I bottled that feeling of Joy, it sits in my memory bank now, for whenever I need to remind myself of pure joy. I know the way my heart expanded when I stood there and saw them stretching to the sun, they are exquisite.
Funny story, when we went back to our car and realised we had parked the other car in, we also realised they were having a little quickie in the backseat before we interrupted them. No wonder their sunflower enthusiasm was not as high. Whoops.
We drove on, flying super high, making promises to come back to this field of gold with some Prosseco, only to drive through tunnels of sunflowers almost the rest of our way to San Miniato. It was amazing, I cannot believe I didn’t know this was a possibility. Sunflowers are one of my top 3 flowers (note to future husband).
When we arrived in San Miniato, the view that I had googled, was not available to us, because it was pitch black, but we navigated the tiny Italian village streets and pulled up at our little hotel. They were delighted to have us, no one else was staying there. Covid had hit this small village hard. We were the only english speaking people there, but we navigated with grace as we headed out for a celebratory drink and aperitif.
It only took 5 minutes to walk around the whole quaint city, but it was truly gorgeous. Although, I could say more about it, I have so much to say, that I am going to move on, as we did after a coffee at a great little Cafe and a run!
Our drive continued as we made our way through Tuscany, we had decided that we had to head into the heart of Tuscany to try some delicious wine and so with our lucky streak, we managed to find the incredibly well renowned Antinori wine farm, of which we stock a number of their wines on the boat that are far too expensive for me to try! So, we tried our luck and with the Covid effect, they had space for us to do a tasting. Which was pretty insane. So, we strolled in to a very empty tasting room, organically rolling into the Tuscan hills, designed so cleverly to fit perfectly into the lip of the vineyard.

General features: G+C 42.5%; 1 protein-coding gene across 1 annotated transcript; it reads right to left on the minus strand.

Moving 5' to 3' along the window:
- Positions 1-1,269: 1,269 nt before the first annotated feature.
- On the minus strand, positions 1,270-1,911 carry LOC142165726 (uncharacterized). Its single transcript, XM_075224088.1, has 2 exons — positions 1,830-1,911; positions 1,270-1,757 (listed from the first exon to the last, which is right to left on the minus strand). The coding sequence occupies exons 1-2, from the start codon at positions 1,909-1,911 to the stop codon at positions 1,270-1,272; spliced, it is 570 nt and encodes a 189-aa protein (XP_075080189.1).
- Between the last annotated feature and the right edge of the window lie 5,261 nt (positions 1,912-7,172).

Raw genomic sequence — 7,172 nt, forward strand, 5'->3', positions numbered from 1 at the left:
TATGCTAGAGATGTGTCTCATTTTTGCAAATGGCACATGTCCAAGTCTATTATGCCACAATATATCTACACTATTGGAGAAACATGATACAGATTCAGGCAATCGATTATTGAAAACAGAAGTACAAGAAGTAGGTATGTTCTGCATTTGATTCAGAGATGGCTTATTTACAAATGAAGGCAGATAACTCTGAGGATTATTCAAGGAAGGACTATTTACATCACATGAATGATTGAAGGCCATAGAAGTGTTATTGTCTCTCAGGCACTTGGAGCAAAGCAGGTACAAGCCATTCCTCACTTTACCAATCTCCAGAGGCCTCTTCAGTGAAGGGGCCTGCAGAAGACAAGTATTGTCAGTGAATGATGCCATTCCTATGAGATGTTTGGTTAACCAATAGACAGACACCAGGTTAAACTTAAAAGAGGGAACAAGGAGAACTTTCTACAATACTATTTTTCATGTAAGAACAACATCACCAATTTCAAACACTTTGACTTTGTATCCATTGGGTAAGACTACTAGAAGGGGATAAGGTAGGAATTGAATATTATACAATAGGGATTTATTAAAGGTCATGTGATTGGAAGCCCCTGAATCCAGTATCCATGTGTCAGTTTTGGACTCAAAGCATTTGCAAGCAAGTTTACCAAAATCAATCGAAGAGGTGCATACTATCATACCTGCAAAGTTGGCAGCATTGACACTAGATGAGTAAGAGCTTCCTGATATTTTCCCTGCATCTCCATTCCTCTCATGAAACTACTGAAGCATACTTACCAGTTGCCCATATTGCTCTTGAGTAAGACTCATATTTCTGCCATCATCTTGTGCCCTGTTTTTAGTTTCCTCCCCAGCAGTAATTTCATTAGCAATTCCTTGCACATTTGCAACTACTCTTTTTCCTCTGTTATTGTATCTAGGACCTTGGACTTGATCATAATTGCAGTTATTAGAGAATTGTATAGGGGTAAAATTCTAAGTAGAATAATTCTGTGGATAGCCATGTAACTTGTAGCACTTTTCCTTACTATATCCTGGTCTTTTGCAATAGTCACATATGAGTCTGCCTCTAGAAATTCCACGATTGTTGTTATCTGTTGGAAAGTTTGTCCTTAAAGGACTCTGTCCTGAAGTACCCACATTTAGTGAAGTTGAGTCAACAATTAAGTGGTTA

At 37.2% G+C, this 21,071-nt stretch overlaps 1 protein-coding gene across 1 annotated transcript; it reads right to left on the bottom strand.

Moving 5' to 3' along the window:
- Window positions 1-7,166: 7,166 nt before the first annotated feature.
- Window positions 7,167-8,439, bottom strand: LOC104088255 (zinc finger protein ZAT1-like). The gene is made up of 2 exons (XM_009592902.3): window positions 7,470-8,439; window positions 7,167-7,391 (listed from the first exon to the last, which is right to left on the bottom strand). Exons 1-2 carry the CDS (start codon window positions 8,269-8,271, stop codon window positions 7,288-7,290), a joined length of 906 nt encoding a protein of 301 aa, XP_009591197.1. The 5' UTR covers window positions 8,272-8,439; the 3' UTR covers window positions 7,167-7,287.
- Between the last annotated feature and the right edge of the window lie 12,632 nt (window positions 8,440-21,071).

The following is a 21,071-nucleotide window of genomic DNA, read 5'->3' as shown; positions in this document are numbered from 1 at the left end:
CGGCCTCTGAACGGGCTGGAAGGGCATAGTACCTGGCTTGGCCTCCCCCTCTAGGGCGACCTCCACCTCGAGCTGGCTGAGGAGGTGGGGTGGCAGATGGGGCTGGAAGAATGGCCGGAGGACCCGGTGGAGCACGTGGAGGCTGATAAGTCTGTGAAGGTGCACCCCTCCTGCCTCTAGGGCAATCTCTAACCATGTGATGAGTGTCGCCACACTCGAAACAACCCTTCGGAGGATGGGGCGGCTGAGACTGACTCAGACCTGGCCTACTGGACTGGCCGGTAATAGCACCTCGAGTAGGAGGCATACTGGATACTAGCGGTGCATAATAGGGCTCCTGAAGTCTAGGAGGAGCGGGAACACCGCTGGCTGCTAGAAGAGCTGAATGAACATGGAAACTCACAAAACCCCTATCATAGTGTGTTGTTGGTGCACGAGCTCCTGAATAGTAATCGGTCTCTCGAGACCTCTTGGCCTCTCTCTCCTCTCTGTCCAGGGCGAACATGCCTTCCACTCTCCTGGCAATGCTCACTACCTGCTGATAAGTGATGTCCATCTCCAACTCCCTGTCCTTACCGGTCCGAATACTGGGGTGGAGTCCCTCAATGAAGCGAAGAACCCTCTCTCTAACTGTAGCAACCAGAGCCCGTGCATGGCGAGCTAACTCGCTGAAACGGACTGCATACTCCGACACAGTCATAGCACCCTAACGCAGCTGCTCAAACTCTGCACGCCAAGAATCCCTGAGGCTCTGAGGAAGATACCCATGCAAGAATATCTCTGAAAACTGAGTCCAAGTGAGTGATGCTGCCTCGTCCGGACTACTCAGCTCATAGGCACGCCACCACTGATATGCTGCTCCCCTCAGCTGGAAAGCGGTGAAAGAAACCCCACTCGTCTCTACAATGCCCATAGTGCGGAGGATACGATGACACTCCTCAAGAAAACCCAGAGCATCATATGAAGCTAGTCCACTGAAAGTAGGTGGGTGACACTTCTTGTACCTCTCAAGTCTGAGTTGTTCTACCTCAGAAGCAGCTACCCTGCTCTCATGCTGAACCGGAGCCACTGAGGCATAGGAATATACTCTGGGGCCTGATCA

We tasted and bought some pretty prolific wine, it just kept coming to the forefront of my mind how unusual this was, Tuscany, in the middle of summer, empty. No queues of tourists, no waiting lists at one of the iconic wine farms. It was a pinch-me moment, possibly even bitter-sweet.
Our roadtrip needed to continue as we had booked lunch at a very beautiful vineyard 40 minutes away, Brancaia and the rain was threatening to pull in. So with our wine packed into the car and our smiles expansive, we cued Spotify and hit the road again. Through that typical Tuscan landscape, rolling green hills, Cypress trees stretching to the clouds and the terracotta roofs deeply contrasted their surrounds.
AH and there, at Brancaia, Heaven on a plate awaited us. This was incredible, we drove for about 15 mins on dirt road winding further and further into a beautiful luscious valley, with no view of any habitation, until you go through the gates to the winery. Ah my Italian soul did pirouettes along the car park. This was too beautiful, this was not what I had expected my summer to look like!
When in Italy, all eating rules have to go out the window, you have to eat, drink and be merry. There is no point in holding back, you will miss the magic. The Italian chefs create love on a plate and my gosh, you don’t want o miss out on the kiss of any of the flavours. Smell it, look at it, taste it, relish in every part of it. Don’t miss a thing. And that is exactly what we did, indulging in cheese, pasta, wine, dessert wine…all of it! And it was beautiful, the dream Tuscan lunch, with a flirtatious waiter imparting compliments on us with every drop of wine poured. We left with a few free gifts and another delicious bottle of wine and the best Tuscan lunch in our bellies.
I am sure by now, you are aware of my debilitating fear of lightning. I have managed it over the years with Tension Release Exercises. But, I had not done that for a while. For those, who have never had a debilitating fear, mine turns me into a petrified child, where the notion of crawling into a corner and shaking is my reality. I have got so much better, but if I get caught unaware, I can sometimes regress. And unfortunately a freak lightning storm crept up on us out of nowhere. I had felt it brewing while we were having lunch, but nothing prepared me for the flash flood, the furious fork lightning and the hail rocks that felt from the sky as we tried to navigate the tiny Tuscan streets. My windscreen wipers were irrelevant and eventually, I followed suit of a number of other drivers and pulled off alongside the road, waiting out this flash storm, with Ludovico Eunadi bellowing out of the spaeakers as loud as possible, my hands shaking on the wheel.
As the sun crept out again and the sky broke into a beautiful post-storm display, the anxiety dissipated and we drove on, getting closer and closer to the city, with the Duomo and bridges visibly calling us in a while before we actually got into the city. Ah the closer we got, the more excited I got, it really is my favourite city in the world.